To limit the discussion of suicide to certain kinds of descriptions—some of which may redefine or overlook important aspects of suicide—is both myopic, for it gives insufficient weight to the complexity of suicide or to the degree to which it is embodied and socially felt, and misguided, for it misses opportunities for developing coherent social responses to suicide (2014, 17).

The question remains, though; in what ways might the dominant assumptions, ontological commitments and privileges within the field of mainstream suicidology be effectively challenged in order to open up the field to a broader range of voices, ideas and values? One way might be to take up Tom Widger’s challenge and to try to imagine what a ‘post-suicidology’ might look like. Imagination, utopian thought and radical transformation might not be flavor of the month within mainstream suicidology, but that might be as good a reason as any to pursue such an exercise.


For me, a ‘post-suicidology’ would have some of the following features:

❧ It would be less ‘psychocentric’ (Rimke 2010; Rimke & Brock 2012).

‘Psychocentrism’—the reducing of human problems to flaws in individual bodies/minds—I think is one of the most pervasive and limiting ways we have come to constitute the problem of suicide. Is suicide always only ‘a regrettable, self-inflicted, intentional, and tragic death that is linked to individual psychopathology’ (White 2015)? A ‘post-suicidology’ would have within it the resources to usefully read suicide as an ethical, social and political issue, not just one of individual pathology.

❧ As a corollary of the above, ‘post-suicidology’ would be more inclusive.

Social justice activists, anthropologists, suicide attempt survivors, feminists, critical psychiatrists and psychologists, those bereaved by suicide, and many more (and many falling under more than one description) have potentially much to say of great value about how we have come to think about, and respond to, suicide. At the moment such voices are kept at the margins (deemed ‘insufficiently scientific’); ‘post-suicidology’ would be more open to a broader range of perspectives.

Similarly, journal editors, conference organizers and funding bodies would be more encouraging of theoretical and methodological diversity (being, in a ‘post-suicidology’ world, more theoretically and methodologically informed and diverse themselves).

❧ Questions could usefully be asked as to the relationship between language, institutions and power, and the effects of constituting ‘suicide’ in the ways we do.

‘Suicide’ is a fairly recently coined term, but one (as Tom argues) thoroughly ‘written through’ with implicit assumptions and meanings which are hard to escape. The word conjures particular images and pictures, and these can hold us captive. It might be that dropping the word is a step too far, but more overtly acknowledging its historical and cultural contingency might help free us a little bit from its hold.

A ‘post-suicidology’ would be able to draw on a diversity of discursive resources in order to construct understandings of, and responses to, suicide that are culturally congruent and meaningful.

We would have moved beyond the idea that the language we employ is somehow representative of reality, ideologically neutral and without constituting effects. Post-suicidology would be critically reflective as to the ways our language practices work in productive and ideological ways, and sensitive to how language produces effects.

The style of expression in mainstream scientific suicidological writings—‘objective’, ‘neutral’, ‘detached’—does not often sit well with the subject matter under discussion. (One could ask what is being defended against here?) Discussions and descriptions of suicide in a post-suicidological world would reflect more the emotional landscape out of which they have emerged.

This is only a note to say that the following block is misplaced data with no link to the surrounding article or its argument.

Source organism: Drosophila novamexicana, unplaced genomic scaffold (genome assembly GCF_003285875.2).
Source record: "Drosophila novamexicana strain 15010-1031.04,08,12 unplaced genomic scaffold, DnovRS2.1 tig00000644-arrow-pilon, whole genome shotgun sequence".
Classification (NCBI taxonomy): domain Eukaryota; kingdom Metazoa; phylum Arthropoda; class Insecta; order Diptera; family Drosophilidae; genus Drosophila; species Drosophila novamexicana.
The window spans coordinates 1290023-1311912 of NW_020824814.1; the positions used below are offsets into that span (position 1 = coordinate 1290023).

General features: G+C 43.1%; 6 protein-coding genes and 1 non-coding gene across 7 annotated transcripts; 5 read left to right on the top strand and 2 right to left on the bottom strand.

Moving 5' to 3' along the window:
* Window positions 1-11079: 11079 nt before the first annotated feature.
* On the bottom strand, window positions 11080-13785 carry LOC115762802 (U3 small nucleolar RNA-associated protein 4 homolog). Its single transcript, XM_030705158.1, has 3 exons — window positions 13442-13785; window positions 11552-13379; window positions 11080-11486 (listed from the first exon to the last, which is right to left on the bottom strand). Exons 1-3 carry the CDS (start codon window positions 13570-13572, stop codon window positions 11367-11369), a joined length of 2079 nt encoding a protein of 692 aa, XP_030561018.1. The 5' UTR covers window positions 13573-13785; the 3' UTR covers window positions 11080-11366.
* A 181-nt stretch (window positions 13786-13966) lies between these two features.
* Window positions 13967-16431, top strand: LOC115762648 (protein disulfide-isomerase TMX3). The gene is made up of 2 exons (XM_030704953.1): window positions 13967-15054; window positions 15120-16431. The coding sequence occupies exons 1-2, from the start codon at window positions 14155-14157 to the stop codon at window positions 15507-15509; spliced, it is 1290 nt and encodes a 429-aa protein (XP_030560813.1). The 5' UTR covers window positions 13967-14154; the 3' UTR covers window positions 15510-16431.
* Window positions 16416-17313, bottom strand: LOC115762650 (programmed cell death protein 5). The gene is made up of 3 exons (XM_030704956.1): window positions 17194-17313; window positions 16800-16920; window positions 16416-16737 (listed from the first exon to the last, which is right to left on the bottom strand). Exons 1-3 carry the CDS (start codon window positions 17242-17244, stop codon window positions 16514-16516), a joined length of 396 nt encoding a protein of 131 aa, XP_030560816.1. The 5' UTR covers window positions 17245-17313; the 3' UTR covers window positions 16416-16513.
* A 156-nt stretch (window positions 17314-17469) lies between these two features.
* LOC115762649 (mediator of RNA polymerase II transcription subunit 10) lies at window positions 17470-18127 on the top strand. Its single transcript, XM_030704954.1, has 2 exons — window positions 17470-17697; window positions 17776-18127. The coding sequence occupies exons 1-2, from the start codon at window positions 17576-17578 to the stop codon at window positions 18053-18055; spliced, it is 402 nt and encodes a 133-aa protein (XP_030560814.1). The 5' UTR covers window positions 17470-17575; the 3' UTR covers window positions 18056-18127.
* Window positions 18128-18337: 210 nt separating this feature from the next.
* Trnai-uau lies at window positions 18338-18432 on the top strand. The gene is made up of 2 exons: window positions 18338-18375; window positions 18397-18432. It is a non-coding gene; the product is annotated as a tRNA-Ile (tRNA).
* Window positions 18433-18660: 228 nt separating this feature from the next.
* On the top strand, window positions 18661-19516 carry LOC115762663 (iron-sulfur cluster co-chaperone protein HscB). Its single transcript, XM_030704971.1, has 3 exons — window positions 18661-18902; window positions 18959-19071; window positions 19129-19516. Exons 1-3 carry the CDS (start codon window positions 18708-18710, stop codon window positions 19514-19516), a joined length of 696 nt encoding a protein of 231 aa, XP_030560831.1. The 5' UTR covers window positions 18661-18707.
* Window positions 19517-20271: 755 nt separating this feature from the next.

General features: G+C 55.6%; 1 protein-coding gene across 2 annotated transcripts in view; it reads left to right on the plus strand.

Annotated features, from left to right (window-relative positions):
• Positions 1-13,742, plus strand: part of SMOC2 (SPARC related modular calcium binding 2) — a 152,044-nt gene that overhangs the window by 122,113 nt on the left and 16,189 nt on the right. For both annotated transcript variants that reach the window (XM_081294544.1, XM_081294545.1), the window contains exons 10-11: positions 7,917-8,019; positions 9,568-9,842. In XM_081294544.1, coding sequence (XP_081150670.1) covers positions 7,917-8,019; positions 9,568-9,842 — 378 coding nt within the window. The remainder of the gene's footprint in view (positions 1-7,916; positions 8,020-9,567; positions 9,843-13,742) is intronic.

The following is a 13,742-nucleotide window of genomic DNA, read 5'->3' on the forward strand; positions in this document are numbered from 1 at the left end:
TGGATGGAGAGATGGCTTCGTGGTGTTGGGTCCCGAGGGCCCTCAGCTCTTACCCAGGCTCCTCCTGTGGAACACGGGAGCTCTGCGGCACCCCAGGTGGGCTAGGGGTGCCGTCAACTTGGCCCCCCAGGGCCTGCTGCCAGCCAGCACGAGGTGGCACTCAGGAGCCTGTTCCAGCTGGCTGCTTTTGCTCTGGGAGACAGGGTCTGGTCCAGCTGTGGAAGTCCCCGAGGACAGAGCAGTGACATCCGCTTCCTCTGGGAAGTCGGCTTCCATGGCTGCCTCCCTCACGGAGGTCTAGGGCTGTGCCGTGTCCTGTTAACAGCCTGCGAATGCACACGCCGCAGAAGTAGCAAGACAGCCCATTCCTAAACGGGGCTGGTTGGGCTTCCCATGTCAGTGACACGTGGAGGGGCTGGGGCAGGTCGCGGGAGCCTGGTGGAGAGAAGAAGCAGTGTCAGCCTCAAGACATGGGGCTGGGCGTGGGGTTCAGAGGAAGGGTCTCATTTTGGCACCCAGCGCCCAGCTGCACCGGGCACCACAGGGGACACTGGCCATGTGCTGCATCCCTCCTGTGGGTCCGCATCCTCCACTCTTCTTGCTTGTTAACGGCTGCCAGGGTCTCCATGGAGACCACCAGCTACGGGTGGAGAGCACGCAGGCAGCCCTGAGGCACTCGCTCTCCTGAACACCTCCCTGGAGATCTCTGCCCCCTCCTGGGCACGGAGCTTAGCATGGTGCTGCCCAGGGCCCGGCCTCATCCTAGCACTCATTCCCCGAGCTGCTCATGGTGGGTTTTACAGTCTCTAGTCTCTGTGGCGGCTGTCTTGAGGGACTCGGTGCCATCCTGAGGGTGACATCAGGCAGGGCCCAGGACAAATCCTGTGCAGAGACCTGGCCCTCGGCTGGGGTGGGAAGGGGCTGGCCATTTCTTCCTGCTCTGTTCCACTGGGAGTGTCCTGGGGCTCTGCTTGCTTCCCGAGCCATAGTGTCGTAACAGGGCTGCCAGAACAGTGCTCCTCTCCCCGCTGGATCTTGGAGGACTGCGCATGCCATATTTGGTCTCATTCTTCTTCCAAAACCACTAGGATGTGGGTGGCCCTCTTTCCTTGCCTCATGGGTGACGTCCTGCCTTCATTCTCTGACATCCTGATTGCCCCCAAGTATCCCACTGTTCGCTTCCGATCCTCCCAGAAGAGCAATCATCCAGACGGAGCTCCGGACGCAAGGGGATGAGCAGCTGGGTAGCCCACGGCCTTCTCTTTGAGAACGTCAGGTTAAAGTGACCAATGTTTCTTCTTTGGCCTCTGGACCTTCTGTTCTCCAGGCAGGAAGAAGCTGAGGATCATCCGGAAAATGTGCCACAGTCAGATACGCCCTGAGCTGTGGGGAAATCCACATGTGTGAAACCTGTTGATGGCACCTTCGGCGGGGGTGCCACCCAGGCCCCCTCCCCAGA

For me ‘critical suicidology’ is a necessary step in ‘shaking up’ mainstream suicidology, a process from which, hopefully, a more inclusive, creative and collaborative (post) suicidology will emerge. There are positive signs on the horizon.

Daniel Münster and Ludek Broz have a co-edited book forthcoming—Suicide and Agency—which is illustrative of what an important contribution anthropology can make to the field (Tom Widger has an excellent chapter in that). Jennifer White et al.’s Critical Suicidology, due this autumn, has contributions from 20 international authors, each of whom has an extensive knowledge, understanding and experience of studying suicide from many different (and often overlapping) perspectives—attempt survivor, researcher, social justice activist, bereaved by suicide, therapist. Hopefully, Scott Fitzpatrick will continue to illuminate the topic in incisive, rigorous and challenging ways, and maybe from these sources, and others, something resembling a ‘post-suicidology’ will emerge.


Broz, Ludek and Münster, Daniel, eds.Suicide and Agency: Anthropological Perspectives on Self-Destruction, Personhood and Power. Farnham: Ashgate Publishing, 2015.

Fitzpatrick, Scott J., Claire Hooker and Ian Kerridge. “Suicidology as a Social Practice.” Social Epistemology. Published online (12 March 2014): 1-20. doi: 10.1080/02691728.2014.895448.

Foucault, Michel. Power. Essential Works Vol. 3, edited by J. D. Faubion. London: Penguin, 2002.

Hjelmeland, Heidi. “A Critical Look at the Current Suicide Research.” In Critical Suicidology: Transforming Suicide Research and Prevention. Jennifer White, Ian Marsh, Michael Kral, Jonathan Morris.Vancouver: UBC Press, 2015.

Hjelmeland, Heidi and Bertha Knizek. “Why We Need Qualitative Research in Suicidology.” Suicide and Life threatening Behavior 40, no. 1 (2010): 74-80

Jaworski, Katrina. The Gender of Suicide: Knowledge Production, Theory and Suicidology. Burlington, VT: Ashgate Publishing Limited, 2014.

Joiner, Thomas. “Scientific Rigor as the Guiding Heuristic for SLTB’s Editorial Stance”. Suicide and Life-Threatening Behavior 41, no. 5 (2011): 471–73.

Reynolds, Vikki. “Hate Kills: A Social Justice Response to Suicide.” In Critical Suicidology: Transforming Suicide Research and Prevention, edited by Jennifer White, Ian Marsh, Michael Kral, Jonathan Morris. Vancouver: UBC Press, 2015.

Rimke, Heidi. “Consuming Fears: Neoliberal In/Securities, Cannibalization, and Psychopolitics.” In Racism and Borders: Representation, Repression, Resistance, edited by Jeff Shantz, 95-113. New York: Algora Publishing, 2010.

Rimke, Heidi and Deborah Brock. “The Culture of Therapy: Psychocentrism in Everyday Life.” In Power and Everyday Practices, edited by Deborah Brock, Rebecca Raby, Mark P. Thomas, 182-202. Toronto: Nelson 2012.

White, Jennifer. “Youth Suicide as a ‘Wild’ Problem: Implications for Prevention Practice.” Suicidology Online 3 (2012): 42–50.

White, Jennifer, Ian Marsh, Michael Kral and Jonathan Morris, eds. Critical Suicidology: Transforming Suicide Research and Prevention. Vancouver: UBC Press, 2015.

White, Jennifer. “Shaking Up Suicidology.” Social Epistemology Review and Reply Collective 4, no. 6 (2015): 1-4.

Widger, Tom. “‘Suicidology as a Social Practice’: A Reply.” Social Epistemology Review and Reply Collective 4, no. 3 (2015): 1-4.